Can you provide a brief work history? I started early, washing dishes in a diner and was paid "under the table" when I was 13. I also worked as a drummer with musicians much older than I, and was paid for the first time at age 15. I continued to play music and supplemented my income by waiting tables and bartending into my 20s. During my undergraduate education, I worked as a bartender at the Tied House in Mountain View and, while in law school, I worked in the school law library and also as a research assistant to professor David Oppenheimer. In 2001, my wife and I moved to McKinleyville and I worked with attorney Russell Clanton in Arcata doing criminal defense for three years. In 2004, I moved to Scott, Robinson and Killoran in Eureka and have been there for 14 years practicing in criminal, family, civil and juvenile law.
What is your current occupation? Attorney at law at Scott, Robinson and Killoran.
What do you consider the three most important endorsements you have received to date in your campaign for judge? I am humbled by all of my endorsements, but particularly those of the judges and commissioner (John Feeney, Greg Elvine-Kreis, Kelly Neel, Kaleb Cochrum and Timothy Canning) for their confidence in my courtroom abilities. I am also grateful that I have endorsements from a diverse range of supporters including, for example, Humboldt County Sheriff Billy Honsal and Humboldt County Public Defender Marek Reavis.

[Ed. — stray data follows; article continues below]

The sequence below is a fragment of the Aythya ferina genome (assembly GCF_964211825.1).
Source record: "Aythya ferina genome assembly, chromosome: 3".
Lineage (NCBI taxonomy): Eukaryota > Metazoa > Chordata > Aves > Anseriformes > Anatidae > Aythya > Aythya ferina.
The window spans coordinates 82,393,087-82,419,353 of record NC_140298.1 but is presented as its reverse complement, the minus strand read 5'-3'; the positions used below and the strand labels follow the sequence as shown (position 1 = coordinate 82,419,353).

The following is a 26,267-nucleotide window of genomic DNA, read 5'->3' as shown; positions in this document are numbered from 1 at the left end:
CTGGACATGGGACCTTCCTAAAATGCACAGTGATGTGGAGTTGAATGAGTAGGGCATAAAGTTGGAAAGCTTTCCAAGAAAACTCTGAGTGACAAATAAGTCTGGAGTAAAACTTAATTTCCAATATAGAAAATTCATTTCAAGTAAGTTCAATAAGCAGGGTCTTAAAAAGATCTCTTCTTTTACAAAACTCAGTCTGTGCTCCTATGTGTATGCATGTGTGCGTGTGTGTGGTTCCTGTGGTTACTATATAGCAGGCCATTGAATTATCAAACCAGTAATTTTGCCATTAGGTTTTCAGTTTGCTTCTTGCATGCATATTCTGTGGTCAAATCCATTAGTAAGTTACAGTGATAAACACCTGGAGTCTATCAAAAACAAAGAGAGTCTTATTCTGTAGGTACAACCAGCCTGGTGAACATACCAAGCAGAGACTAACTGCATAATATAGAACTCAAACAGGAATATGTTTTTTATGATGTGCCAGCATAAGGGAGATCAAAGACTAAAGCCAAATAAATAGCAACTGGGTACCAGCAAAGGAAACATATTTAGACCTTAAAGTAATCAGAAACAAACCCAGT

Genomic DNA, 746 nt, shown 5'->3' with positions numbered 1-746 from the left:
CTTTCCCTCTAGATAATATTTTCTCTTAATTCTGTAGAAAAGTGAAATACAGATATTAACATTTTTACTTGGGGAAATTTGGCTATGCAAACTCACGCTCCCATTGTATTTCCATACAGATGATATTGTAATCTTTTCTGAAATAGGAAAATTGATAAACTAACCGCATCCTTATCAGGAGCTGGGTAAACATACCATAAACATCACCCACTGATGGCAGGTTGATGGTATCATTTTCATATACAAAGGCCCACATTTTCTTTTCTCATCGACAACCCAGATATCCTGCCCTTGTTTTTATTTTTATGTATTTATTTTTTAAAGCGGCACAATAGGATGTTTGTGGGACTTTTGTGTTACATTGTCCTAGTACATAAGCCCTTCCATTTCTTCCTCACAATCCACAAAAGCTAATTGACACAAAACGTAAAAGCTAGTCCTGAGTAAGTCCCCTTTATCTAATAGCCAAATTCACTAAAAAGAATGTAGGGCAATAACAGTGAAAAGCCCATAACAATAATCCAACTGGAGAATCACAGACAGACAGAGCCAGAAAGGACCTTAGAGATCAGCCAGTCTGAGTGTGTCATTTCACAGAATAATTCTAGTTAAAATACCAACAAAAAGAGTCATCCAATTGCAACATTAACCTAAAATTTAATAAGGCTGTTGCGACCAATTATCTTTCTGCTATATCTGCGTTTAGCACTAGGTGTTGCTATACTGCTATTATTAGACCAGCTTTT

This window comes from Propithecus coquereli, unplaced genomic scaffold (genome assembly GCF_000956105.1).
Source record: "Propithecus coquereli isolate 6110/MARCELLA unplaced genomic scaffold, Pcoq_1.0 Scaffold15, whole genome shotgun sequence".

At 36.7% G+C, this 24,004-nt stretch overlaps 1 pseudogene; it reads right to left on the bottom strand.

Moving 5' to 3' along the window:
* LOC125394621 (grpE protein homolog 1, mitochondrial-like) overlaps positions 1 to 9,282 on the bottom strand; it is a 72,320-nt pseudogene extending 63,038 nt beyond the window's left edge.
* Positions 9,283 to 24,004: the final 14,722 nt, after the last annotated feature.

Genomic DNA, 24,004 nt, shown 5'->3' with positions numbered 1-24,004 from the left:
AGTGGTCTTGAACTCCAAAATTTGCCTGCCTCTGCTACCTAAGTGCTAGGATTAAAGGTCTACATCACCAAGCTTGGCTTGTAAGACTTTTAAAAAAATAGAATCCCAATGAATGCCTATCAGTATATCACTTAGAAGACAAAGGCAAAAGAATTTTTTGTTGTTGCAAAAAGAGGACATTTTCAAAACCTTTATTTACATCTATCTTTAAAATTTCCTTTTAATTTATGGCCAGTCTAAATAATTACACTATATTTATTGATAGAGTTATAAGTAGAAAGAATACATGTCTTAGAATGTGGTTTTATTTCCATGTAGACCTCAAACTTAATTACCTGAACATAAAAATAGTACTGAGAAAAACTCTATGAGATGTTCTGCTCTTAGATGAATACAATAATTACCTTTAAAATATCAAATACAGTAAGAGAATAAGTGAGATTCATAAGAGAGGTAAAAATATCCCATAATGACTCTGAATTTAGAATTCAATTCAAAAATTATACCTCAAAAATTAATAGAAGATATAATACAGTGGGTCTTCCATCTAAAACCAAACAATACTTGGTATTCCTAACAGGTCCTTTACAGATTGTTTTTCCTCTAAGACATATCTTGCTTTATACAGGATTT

What is your favorite movie? The Wizard of Oz (Come on, it's really fun!)
What is your favorite book? Fiction (tie): The Grapes of Wrath and Catch-22. Nonfiction: The Fatal Shore, The Epic of Australia's Founding
What magazine do you read most regularly? Humboldt Historian — the official publication of the Humboldt County Historical Society.
If your campaign had a theme song, what would it be? "Beautiful Day" by U2
Who is your favorite fictional judge? Chief Judge Daniel Haywood, played by Spencer Tracy, in Judgment at Nuremberg
Who is your favorite real-life judge? Hon. Paul Cole, County of Santa Clara Superior Court (retired). I did an internship with Judge Cole as an undergraduate and his encouragement and friendship solidified my pursuit of a courtroom legal career.
Dogs or cats? Tough one. Our family has two dogs, four cats, fish, a rabbit and two horses. It's a zoo.
What are your favorite hobbies? Hiking, camping, reading, playing my acoustic guitar.
What would your superpower be and how would you use it? Time-bending. I would take people back in time so that I could help them change the decisions they made that brought them into court!